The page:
Marie LONGMORE (1844-1912) - Victorian actress & singer
How Did This Project Arise?
Periodically I check the search engines and a number of other sites,
(the National, Academic, & Specialist Library Catalogue),
for new instances of the name LONGMORE. Approximately six years ago
I discovered a piece of sheet music amongst Cambridge University
Library's collection which was endorsed "Sung Nightly [by] MISS
MARIE LONGMORE at the Royal Queens Theatre, Manchester".
Being an ex-musician, this intrigued me and inspired me to dig
deeper... and deeper ... and deeper! Was this her real name or a
stage name? Where was she born? Who was James Edmond Walker?
My first move was to obatin a photocopy of the sheet music from
Cambridge University Library, but unfortunately this did not tell
me any more than I already knew. Checking my LONGMORE database
revealed many Marys, but no Marie. If you work in the theatre, your
name quite often appears on playbills, but much of the time the
playbills haven't survived. This appears to be the case with Marie.
There never was a Royal Queen's Theatre in Manchester - this appears
to be a bit of artistic licence by the music publisher. It seems
that the Queen's Theatre in Spring Gardens, Manchester, started out
as the Theatre Royal in 1775, but burnt to the ground in 1789 and
was rebuilt the following year on the same site and opened as the
New Theatre Royal. However, in 1807 it lost its Royal Patent to the
Theatre Royal in Fountain Street and was renamed the New Amphitheatre
in 1809 before being finally renamed the Queen's Theatre in 1831. It
was quite a small theatre, being 102 feet long by 48 feet wide with
pit, gallery and boxes. It finally closed in March 1869 and was
demolished a few months later to build a warehouse on the site.
During the demolition, the spring, which gave its name to Spring
Gardens, was found 15 feet below the stage!
I still wasn't any closer to discovering who Marie LONGMORE really
was, so I began to trawl through the 19th Century Newspaper database.
I encountered Marie LONGMORE's name many, many times, but it wasn't
until I found this
that I realised that I had now solved the mystery.
Marie (Mary) was born on 20 October 1844 at East Gate Street,
Stafford, the daughter (and according to this report, the seventh
daughter) of Alexander LONGMORE and Eleanor LONGMORE nee SWAINSON.
Let's look at Marie's paternal ancestors first.......
Marie's father, christened plain Alexander Longmore at St Martin,
Birmingham on 17 August 1812, was a bit of a man of mystery. Marie,
on her marriage certificate, names her father as Alexander Michael
LONGMORE, an artist, yet on the 1841 Census of Barford Street,
Birmingham, his occupation is shown as a journeyman painter,
presumably implying that he was a house painter. Marie's birth was
registered twice, the first time by her mother, and then again some
months later by an Elizabeth MALPAS who was "present at the birth",
yet neither of these certificates states that the father, Alexander,
is deceased. However, by the time of the 1851 Census of Foster Street,
Darlaston, Marie's mother Eleanor was a widow. I have not been able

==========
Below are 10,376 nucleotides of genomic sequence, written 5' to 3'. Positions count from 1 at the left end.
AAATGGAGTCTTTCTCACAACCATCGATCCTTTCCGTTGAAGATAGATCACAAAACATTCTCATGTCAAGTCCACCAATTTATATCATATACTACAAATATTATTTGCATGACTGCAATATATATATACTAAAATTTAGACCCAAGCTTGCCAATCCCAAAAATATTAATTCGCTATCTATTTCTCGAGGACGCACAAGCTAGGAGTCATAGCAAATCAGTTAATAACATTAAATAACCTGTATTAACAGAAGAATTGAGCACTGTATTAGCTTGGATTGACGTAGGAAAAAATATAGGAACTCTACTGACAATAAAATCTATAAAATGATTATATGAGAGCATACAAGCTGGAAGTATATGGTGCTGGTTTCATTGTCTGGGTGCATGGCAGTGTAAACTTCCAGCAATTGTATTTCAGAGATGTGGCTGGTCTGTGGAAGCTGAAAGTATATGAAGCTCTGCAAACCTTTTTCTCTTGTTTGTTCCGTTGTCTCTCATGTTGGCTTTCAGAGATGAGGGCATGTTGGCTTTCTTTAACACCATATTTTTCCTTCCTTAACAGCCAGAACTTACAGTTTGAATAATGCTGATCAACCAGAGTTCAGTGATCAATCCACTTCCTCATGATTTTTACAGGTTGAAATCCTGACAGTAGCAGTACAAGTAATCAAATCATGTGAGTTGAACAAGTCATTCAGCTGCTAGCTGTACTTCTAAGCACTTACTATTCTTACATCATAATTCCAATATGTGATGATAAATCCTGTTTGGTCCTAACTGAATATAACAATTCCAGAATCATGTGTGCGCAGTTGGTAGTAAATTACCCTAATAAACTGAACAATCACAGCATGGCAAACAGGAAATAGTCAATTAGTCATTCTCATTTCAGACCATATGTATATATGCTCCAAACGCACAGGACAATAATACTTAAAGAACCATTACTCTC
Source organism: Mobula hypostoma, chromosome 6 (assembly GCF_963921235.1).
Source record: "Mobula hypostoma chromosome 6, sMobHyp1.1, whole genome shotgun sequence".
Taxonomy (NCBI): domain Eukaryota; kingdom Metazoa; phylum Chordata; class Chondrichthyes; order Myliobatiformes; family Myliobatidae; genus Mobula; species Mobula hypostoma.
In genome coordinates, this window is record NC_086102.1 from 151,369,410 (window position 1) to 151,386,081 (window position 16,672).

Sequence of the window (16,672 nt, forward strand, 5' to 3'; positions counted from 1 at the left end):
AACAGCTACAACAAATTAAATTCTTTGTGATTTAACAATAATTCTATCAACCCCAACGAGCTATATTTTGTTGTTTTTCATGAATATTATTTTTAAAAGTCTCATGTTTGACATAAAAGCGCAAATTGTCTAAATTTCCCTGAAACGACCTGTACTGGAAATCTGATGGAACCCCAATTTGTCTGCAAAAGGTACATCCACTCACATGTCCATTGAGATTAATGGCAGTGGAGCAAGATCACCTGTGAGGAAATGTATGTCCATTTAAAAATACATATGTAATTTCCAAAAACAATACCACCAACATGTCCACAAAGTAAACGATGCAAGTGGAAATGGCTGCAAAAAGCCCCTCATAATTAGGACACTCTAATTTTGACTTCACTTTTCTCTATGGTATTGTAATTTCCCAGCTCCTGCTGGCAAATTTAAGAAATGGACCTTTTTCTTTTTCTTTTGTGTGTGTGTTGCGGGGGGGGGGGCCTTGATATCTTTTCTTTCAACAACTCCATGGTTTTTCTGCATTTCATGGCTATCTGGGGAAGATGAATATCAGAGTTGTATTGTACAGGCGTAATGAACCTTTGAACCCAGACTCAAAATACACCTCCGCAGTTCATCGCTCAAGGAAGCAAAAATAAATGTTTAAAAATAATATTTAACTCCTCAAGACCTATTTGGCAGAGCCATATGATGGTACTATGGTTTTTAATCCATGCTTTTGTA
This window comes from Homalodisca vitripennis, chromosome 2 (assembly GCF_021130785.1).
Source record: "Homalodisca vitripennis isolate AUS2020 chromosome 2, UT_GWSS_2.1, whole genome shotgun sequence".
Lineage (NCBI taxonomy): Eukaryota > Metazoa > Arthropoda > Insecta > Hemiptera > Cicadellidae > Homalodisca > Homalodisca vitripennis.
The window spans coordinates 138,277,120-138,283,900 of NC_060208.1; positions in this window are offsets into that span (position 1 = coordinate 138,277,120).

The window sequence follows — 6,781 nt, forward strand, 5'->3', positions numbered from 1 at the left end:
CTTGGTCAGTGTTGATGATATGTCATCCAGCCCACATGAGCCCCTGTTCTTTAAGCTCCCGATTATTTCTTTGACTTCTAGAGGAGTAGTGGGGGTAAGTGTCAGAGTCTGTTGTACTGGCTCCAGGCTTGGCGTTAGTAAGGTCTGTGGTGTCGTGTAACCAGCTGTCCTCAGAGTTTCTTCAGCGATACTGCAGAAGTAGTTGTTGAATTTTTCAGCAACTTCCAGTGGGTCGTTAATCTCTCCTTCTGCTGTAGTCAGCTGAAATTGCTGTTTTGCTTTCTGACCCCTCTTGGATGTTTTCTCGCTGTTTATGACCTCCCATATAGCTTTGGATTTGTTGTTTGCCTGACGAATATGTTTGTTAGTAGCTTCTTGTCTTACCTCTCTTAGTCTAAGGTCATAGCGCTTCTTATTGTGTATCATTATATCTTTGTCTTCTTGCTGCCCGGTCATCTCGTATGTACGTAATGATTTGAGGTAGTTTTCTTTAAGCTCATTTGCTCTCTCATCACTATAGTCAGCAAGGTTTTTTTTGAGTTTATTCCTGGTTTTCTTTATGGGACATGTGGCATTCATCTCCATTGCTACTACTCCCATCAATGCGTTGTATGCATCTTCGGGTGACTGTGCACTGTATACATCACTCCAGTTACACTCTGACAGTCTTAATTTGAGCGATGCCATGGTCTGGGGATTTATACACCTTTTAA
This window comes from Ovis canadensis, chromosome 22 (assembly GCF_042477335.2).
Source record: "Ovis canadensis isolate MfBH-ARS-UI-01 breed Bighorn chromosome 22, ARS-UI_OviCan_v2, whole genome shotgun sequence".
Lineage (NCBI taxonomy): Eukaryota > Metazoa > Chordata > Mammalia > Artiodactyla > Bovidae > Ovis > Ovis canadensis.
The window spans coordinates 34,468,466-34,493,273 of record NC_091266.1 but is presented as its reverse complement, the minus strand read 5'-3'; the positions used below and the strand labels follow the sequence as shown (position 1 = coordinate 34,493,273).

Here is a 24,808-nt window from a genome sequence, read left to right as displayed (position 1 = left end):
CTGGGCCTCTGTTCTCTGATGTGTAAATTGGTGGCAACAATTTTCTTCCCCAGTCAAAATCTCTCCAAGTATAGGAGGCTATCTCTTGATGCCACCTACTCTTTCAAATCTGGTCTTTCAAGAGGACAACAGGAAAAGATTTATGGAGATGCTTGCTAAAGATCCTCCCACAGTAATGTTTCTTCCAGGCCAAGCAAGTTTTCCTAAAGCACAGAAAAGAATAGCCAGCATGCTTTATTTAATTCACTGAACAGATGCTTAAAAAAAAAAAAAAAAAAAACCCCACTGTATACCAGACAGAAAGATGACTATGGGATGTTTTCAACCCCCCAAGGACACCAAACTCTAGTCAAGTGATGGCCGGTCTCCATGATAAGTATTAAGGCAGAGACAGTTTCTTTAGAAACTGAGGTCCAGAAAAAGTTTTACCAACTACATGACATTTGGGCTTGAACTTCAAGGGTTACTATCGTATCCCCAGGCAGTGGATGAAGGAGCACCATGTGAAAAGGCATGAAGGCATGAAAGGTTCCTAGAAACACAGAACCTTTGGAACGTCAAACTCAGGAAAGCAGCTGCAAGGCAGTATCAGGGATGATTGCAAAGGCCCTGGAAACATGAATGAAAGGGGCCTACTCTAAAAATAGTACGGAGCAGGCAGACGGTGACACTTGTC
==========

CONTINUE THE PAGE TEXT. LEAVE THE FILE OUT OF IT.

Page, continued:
to trace the death of Alexander.
Little is known of Alexander's parents, Alexander LONGMORE and
Hannah PAGETT, who were married on 21 November 1808 at St
Bartholomew in Edgbaston, now part of Birmingham. I suspect that
Alexander Senior was born somewhere in South Staffordshire, but at
the moment that is only a suspicion. I have no idea what his
occupation was nor when either Alexander and Hannah died. As is
common with a lot of pre-civil registration people, it is difficult
to put meat on their bones. Marie's father had at least five
siblings, but at least three, possibly all of them, died in infancy.
Marie, too, had siblings, but I will deal with them in a later
chapter. But let's now have a look at her maternal ancestors......
Her mother Eleanor married Alexander on 16 September 1832 at St
Philip, Birmingham (now Birmingham Cathedral). Eleanor was born in
Liverpool on 4 March 1812, the daughter of (and an only child as far
as I can ascertain) John SWAINSON and Priscilla JONES, who were
married at St Anne, Richmond, Liverpool on 21 January 1811. John
SWAINSON was a hairdresser and seems to have died by the early 1820s
as in Gore's 1825 Liverpool Directory, Priscilla was trading as a
hairdresser from 37 London Road and again in 1827 at 36 London Road.
However, I believe it is safe to assume that both of Marie's
maternal grandparents were dead before the onset of civil
registration in 1837.
Eleanor, too, was involved with the theatre. Her occupation on her
1854 marriage to musician James PICKLES is stated to be an actress,
and on the 1871 Census of 42 Bond Street, Dudley (her theatrical
'digs'), she is listed as a comedienne. Certainly she was not
unknown to the theatrical press of the time, nor the daily press for
that matter as this clipping from the Morning Chronicle of the
12 October 1858 testifies. Although the assailant was committed for
trial at the Quarter Sessions, I have not so far managed to trace
Eleanor and James had just the one child, a daughter Jane, born
22 February 1855 at 5 Cairndale Street, St Nicholas, Aberdeen,
Scotland. Like many on the periphery of Marie's life, Jane's story is
a complex one and will thus be revealed in a separate chapter, as
will those of Marie's siblings. Their stories will be linked to a
former British Prime Minister, the wartime Special Operations
Executive, a TV personality, and South Africa. But for now, let's
leave Eleanor. James PICKLES died on 12 May 1972 and in 1975 she
married her third husband, John WARD, another theatre musician.
This was ironic, considering her anti-Irish outburst detailed in the
Court case above, as John WARD was born in Co. Longford, Ireland.
Eleanor died in 1881 and she is buried in Wigan.
Now let's look at the life of the original subject of this research,
Marie LONGMORE ..........